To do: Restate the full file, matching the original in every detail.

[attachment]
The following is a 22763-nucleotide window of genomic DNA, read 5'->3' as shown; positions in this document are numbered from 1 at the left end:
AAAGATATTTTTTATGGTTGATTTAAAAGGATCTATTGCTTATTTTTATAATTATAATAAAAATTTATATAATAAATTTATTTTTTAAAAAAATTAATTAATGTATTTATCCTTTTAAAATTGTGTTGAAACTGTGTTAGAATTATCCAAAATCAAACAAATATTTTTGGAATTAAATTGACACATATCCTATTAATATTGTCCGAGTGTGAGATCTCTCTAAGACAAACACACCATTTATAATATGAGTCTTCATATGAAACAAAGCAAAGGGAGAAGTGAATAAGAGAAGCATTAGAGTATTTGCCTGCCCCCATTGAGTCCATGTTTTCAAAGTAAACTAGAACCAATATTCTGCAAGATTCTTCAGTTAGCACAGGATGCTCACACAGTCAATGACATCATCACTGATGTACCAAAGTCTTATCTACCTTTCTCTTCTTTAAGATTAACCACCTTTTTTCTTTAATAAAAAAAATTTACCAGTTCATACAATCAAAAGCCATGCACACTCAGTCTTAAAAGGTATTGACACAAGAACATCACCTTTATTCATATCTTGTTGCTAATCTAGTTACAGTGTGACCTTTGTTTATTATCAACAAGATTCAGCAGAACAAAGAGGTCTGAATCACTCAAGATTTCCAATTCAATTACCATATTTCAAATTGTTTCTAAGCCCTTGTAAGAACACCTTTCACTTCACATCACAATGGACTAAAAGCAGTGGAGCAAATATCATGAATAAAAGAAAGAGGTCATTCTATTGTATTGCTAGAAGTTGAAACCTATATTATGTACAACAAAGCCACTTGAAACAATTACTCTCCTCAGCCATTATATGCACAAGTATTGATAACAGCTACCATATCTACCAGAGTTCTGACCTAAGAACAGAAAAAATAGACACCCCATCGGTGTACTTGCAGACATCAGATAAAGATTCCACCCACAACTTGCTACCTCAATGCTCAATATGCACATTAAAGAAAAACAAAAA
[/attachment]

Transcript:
The following is a 22763-nucleotide window of genomic DNA, read 5'->3' as shown; positions in this document are numbered from 1 at the left end:
AAAGATATTTTTTATGGTTGATTTAAAAGGATCTATTGCTTATTTTTATAATTATAATAAAAATTTATATAATAAATTTATTTTTTAAAAAAATTAATTAATGTATTTATCCTTTTAAAATTGTGTTGAAACTGTGTTAGAATTATCCAAAATCAAACAAATATTTTTGGAATTAAATTGACACATATCCTATTAATATTGTCCGAGTGTGAGATCTCTCTAAGACAAACACACCATTTATAATATGAGTCTTCATATGAAACAAAGCAAAGGGAGAAGTGAATAAGAGAAGCATTAGAGTATTTGCCTGCCCCCATTGAGTCCATGTTTTCAAAGTAAACTAGAACCAATATTCTGCAAGATTCTTCAGTTAGCACAGGATGCTCACACAGTCAATGACATCATCACTGATGTACCAAAGTCTTATCTACCTTTCTCTTCTTTAAGATTAACCACCTTTTTTCTTTAATAAAAAAAATTTACCAGTTCATACAATCAAAAGCCATGCACACTCAGTCTTAAAAGGTATTGACACAAGAACATCACCTTTATTCATATCTTGTTGCTAATCTAGTTACAGTGTGACCTTTGTTTATTATCAACAAGATTCAGCAGAACAAAGAGGTCTGAATCACTCAAGATTTCCAATTCAATTACCATATTTCAAATTGTTTCTAAGCCCTTGTAAGAACACCTTTCACTTCACATCACAATGGACTAAAAGCAGTGGAGCAAATATCATGAATAAAAGAAAGAGGTCATTCTATTGTATTGCTAGAAGTTGAAACCTATATTATGTACAACAAAGCCACTTGAAACAATTACTCTCCTCAGCCATTATATGCACAAGTATTGATAACAGCTACCATATCTACCAGAGTTCTGACCTAAGAACAGAAAAAATAGACACCCCATCGGTGTACTTGCAGACATCAGATAAAGATTCCACCCACAACTTGCTACCTCAATGCTCAATATGCACATTAAAGAAAAACAAAAA